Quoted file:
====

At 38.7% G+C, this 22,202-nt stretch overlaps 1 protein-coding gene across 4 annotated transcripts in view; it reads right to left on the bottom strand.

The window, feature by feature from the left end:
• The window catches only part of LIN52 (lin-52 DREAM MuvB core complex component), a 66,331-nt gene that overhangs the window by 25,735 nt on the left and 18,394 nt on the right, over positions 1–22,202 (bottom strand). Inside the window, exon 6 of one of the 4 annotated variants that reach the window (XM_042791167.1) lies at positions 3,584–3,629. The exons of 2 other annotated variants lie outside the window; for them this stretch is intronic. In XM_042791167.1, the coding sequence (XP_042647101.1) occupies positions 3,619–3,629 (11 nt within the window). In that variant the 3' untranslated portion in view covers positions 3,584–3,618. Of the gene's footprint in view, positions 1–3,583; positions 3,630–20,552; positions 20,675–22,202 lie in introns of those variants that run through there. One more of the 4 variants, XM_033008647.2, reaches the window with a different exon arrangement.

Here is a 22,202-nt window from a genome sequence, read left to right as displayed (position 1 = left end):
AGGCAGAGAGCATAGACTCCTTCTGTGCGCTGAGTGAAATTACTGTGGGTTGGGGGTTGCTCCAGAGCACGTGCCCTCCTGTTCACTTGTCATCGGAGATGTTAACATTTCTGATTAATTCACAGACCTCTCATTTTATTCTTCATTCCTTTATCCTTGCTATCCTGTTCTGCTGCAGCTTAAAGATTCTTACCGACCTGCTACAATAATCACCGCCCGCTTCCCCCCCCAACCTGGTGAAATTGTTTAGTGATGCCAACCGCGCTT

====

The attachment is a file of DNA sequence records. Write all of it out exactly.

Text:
At 38.7% G+C, this 22,202-nt stretch overlaps 1 protein-coding gene across 4 annotated transcripts in view; it reads right to left on the bottom strand.

The window, feature by feature from the left end:
• The window catches only part of LIN52 (lin-52 DREAM MuvB core complex component), a 66,331-nt gene that overhangs the window by 25,735 nt on the left and 18,394 nt on the right, over positions 1–22,202 (bottom strand). Inside the window, exon 6 of one of the 4 annotated variants that reach the window (XM_042791167.1) lies at positions 3,584–3,629. The exons of 2 other annotated variants lie outside the window; for them this stretch is intronic. In XM_042791167.1, the coding sequence (XP_042647101.1) occupies positions 3,619–3,629 (11 nt within the window). In that variant the 3' untranslated portion in view covers positions 3,584–3,618. Of the gene's footprint in view, positions 1–3,583; positions 3,630–20,552; positions 20,675–22,202 lie in introns of those variants that run through there. One more of the 4 variants, XM_033008647.2, reaches the window with a different exon arrangement.

Here is a 22,202-nt window from a genome sequence, read left to right as displayed (position 1 = left end):
AGGCAGAGAGCATAGACTCCTTCTGTGCGCTGAGTGAAATTACTGTGGGTTGGGGGTTGCTCCAGAGCACGTGCCCTCCTGTTCACTTGTCATCGGAGATGTTAACATTTCTGATTAATTCACAGACCTCTCATTTTATTCTTCATTCCTTTATCCTTGCTATCCTGTTCTGCTGCAGCTTAAAGATTCTTACCGACCTGCTACAATAATCACCGCCCGCTTCCCCCCCCAACCTGGTGAAATTGTTTAGTGATGCCAACCGCGCTT